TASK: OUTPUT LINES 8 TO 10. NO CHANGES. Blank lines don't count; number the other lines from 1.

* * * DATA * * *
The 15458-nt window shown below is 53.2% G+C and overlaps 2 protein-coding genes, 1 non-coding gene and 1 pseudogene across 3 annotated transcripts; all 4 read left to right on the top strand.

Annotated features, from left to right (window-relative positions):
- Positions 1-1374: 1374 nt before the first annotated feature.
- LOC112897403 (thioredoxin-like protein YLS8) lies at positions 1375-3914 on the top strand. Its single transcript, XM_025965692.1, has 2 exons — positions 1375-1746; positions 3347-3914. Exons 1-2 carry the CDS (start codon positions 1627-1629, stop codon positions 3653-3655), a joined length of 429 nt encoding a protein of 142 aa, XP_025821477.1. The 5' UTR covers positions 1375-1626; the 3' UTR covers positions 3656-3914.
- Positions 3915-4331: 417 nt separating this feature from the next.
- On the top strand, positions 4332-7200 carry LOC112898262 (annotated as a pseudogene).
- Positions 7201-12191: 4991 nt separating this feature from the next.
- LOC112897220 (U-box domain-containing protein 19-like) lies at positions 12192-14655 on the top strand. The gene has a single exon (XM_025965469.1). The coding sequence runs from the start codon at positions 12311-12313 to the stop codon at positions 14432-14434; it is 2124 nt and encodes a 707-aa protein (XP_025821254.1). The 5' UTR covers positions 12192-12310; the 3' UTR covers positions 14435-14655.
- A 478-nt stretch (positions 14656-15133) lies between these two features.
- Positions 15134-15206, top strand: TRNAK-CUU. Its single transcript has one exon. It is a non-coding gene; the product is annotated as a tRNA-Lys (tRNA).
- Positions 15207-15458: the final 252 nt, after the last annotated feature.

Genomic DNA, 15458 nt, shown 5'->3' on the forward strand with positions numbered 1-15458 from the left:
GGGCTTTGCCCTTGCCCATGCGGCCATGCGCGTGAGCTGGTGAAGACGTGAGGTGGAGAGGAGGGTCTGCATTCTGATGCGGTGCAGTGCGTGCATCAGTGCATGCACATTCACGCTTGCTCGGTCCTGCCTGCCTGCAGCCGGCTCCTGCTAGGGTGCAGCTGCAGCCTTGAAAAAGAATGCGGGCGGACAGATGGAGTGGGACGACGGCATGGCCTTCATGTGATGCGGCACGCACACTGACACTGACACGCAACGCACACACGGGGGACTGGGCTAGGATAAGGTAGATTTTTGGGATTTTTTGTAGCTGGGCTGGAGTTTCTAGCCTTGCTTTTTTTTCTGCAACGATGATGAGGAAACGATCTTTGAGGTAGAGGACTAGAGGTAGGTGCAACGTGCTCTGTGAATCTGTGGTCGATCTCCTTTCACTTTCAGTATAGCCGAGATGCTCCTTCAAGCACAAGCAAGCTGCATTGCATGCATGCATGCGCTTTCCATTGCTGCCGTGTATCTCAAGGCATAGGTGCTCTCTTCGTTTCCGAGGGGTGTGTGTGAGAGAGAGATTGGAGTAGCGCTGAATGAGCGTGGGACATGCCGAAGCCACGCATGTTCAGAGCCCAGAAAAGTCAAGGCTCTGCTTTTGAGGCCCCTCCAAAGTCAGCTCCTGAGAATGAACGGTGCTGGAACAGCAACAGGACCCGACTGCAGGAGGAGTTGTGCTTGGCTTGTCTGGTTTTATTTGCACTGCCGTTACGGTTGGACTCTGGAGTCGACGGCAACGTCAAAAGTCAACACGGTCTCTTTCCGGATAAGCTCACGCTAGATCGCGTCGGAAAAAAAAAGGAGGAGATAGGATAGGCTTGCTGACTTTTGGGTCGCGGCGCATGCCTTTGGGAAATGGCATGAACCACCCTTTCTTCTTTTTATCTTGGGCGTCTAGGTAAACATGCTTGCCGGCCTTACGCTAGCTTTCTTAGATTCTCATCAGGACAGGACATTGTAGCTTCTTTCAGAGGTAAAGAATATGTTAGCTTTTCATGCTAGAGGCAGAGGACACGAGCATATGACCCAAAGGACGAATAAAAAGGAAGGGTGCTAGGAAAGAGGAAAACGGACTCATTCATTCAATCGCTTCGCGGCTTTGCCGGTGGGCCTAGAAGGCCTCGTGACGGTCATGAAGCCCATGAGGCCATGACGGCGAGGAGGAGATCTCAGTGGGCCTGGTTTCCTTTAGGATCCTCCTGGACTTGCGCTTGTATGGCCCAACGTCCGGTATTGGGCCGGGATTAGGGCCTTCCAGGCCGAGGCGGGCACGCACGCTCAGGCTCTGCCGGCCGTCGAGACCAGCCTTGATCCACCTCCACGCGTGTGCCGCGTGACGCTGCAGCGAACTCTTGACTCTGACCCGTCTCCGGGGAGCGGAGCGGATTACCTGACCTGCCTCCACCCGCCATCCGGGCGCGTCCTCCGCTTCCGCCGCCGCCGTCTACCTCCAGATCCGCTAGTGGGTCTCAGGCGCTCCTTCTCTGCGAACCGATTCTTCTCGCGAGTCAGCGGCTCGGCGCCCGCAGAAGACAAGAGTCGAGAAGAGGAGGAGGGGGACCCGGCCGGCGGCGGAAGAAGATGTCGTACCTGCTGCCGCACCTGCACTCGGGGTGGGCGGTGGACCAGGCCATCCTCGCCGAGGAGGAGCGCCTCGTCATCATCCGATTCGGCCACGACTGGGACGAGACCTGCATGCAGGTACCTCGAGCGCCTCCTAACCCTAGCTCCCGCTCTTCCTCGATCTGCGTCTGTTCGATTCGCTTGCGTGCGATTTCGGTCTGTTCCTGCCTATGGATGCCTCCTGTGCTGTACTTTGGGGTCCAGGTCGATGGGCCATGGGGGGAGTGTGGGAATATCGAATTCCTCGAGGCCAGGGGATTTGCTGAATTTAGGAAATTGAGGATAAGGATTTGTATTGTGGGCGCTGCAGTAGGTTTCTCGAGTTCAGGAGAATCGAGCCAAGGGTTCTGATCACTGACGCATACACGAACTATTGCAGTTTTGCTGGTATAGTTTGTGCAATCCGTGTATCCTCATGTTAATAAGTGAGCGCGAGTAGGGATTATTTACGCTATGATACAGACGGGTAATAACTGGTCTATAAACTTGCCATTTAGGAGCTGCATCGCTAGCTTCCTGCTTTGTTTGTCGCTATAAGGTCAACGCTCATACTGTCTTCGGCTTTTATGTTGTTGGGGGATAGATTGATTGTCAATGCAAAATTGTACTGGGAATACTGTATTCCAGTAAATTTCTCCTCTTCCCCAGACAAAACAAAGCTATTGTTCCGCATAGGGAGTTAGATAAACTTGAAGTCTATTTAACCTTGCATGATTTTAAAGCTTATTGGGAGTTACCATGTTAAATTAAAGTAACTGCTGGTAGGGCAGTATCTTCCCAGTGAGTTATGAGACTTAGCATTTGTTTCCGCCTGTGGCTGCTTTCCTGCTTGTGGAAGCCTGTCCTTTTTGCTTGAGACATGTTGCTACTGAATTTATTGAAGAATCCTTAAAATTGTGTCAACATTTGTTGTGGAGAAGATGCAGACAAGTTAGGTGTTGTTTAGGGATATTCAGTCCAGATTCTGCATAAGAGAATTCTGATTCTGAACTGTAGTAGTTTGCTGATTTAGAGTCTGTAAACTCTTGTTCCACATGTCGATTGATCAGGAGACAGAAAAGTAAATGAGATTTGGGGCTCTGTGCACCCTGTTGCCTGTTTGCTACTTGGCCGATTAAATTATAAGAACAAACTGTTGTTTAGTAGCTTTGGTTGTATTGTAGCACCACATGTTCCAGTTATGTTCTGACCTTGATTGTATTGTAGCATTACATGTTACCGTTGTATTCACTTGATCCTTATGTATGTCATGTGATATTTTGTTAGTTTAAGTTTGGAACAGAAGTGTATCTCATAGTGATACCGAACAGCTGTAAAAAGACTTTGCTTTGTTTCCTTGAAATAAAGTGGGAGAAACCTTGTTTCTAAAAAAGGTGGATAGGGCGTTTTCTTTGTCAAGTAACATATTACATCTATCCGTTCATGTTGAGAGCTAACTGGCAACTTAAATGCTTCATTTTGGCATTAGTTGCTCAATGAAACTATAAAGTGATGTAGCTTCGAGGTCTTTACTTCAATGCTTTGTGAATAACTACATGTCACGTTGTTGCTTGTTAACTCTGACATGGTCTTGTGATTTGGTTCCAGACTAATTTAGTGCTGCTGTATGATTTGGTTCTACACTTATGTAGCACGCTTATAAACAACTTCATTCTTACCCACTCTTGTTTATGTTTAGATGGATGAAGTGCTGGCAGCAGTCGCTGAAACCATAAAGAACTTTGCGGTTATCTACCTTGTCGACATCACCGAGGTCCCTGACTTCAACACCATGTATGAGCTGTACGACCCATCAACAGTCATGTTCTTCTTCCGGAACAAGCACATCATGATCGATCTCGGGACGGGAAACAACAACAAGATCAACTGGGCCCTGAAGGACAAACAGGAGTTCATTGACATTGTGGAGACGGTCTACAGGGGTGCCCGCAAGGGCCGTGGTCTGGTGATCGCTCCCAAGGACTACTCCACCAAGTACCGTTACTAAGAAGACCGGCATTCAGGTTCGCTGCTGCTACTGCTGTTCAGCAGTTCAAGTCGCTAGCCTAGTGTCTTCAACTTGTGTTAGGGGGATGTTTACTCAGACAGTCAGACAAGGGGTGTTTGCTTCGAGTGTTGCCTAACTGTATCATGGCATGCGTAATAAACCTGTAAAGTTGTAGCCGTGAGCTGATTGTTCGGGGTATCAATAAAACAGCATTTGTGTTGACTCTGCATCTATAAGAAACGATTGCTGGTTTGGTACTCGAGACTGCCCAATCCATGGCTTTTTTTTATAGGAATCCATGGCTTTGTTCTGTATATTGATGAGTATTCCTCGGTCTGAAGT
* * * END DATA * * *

- LOC112897220 (U-box domain-containing protein 19-like) lies at positions 12192-14655 on the top strand. The gene has a single exon (XM_025965469.1). The coding sequence runs from the start codon at positions 12311-12313 to the stop codon at positions 14432-14434; it is 2124 nt and encodes a 707-aa protein (XP_025821254.1). The 5' UTR covers positions 12192-12310; the 3' UTR covers positions 14435-14655.
- A 478-nt stretch (positions 14656-15133) lies between these two features.
- Positions 15134-15206, top strand: TRNAK-CUU. Its single transcript has one exon. It is a non-coding gene; the product is annotated as a tRNA-Lys (tRNA).